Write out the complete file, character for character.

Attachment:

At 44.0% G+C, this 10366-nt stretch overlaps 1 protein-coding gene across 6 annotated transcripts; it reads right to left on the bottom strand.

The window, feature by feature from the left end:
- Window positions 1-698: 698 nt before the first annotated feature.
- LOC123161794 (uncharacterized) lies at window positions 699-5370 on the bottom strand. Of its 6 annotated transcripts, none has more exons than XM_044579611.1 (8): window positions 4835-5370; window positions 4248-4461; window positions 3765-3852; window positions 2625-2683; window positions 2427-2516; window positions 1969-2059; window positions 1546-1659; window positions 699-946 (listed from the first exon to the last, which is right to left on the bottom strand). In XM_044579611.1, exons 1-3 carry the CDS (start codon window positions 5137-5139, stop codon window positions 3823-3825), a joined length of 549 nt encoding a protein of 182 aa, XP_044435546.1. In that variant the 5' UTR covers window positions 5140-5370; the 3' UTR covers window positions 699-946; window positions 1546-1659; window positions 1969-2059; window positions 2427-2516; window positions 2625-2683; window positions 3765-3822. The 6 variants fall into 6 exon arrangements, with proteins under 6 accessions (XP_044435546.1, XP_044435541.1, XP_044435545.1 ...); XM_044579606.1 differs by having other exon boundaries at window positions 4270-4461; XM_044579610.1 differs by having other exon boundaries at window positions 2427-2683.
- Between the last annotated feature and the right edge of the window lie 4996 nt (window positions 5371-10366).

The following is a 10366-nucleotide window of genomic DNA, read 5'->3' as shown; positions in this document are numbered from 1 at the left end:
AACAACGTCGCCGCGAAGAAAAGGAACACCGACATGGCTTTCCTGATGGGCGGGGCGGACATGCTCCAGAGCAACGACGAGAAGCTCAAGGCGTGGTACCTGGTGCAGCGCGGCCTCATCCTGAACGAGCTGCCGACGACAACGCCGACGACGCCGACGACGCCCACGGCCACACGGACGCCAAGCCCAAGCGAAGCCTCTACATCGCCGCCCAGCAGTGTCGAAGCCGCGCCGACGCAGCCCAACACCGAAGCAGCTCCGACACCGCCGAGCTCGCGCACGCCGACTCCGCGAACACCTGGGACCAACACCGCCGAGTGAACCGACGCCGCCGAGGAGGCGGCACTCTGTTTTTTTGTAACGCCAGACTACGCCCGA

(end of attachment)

At 44.0% G+C, this 10366-nt stretch overlaps 1 protein-coding gene across 6 annotated transcripts; it reads right to left on the bottom strand.

The window, feature by feature from the left end:
- Window positions 1-698: 698 nt before the first annotated feature.
- LOC123161794 (uncharacterized) lies at window positions 699-5370 on the bottom strand. Of its 6 annotated transcripts, none has more exons than XM_044579611.1 (8): window positions 4835-5370; window positions 4248-4461; window positions 3765-3852; window positions 2625-2683; window positions 2427-2516; window positions 1969-2059; window positions 1546-1659; window positions 699-946 (listed from the first exon to the last, which is right to left on the bottom strand). In XM_044579611.1, exons 1-3 carry the CDS (start codon window positions 5137-5139, stop codon window positions 3823-3825), a joined length of 549 nt encoding a protein of 182 aa, XP_044435546.1. In that variant the 5' UTR covers window positions 5140-5370; the 3' UTR covers window positions 699-946; window positions 1546-1659; window positions 1969-2059; window positions 2427-2516; window positions 2625-2683; window positions 3765-3822. The 6 variants fall into 6 exon arrangements, with proteins under 6 accessions (XP_044435546.1, XP_044435541.1, XP_044435545.1 ...); XM_044579606.1 differs by having other exon boundaries at window positions 4270-4461; XM_044579610.1 differs by having other exon boundaries at window positions 2427-2683.
- Between the last annotated feature and the right edge of the window lie 4996 nt (window positions 5371-10366).

The following is a 10366-nucleotide window of genomic DNA, read 5'->3' as shown; positions in this document are numbered from 1 at the left end:
AACAACGTCGCCGCGAAGAAAAGGAACACCGACATGGCTTTCCTGATGGGCGGGGCGGACATGCTCCAGAGCAACGACGAGAAGCTCAAGGCGTGGTACCTGGTGCAGCGCGGCCTCATCCTGAACGAGCTGCCGACGACAACGCCGACGACGCCGACGACGCCCACGGCCACACGGACGCCAAGCCCAAGCGAAGCCTCTACATCGCCGCCCAGCAGTGTCGAAGCCGCGCCGACGCAGCCCAACACCGAAGCAGCTCCGACACCGCCGAGCTCGCGCACGCCGACTCCGCGAACACCTGGGACCAACACCGCCGAGTGAACCGACGCCGCCGAGGAGGCGGCACTCTGTTTTTTTGTAACGCCAGACTACGCCCGA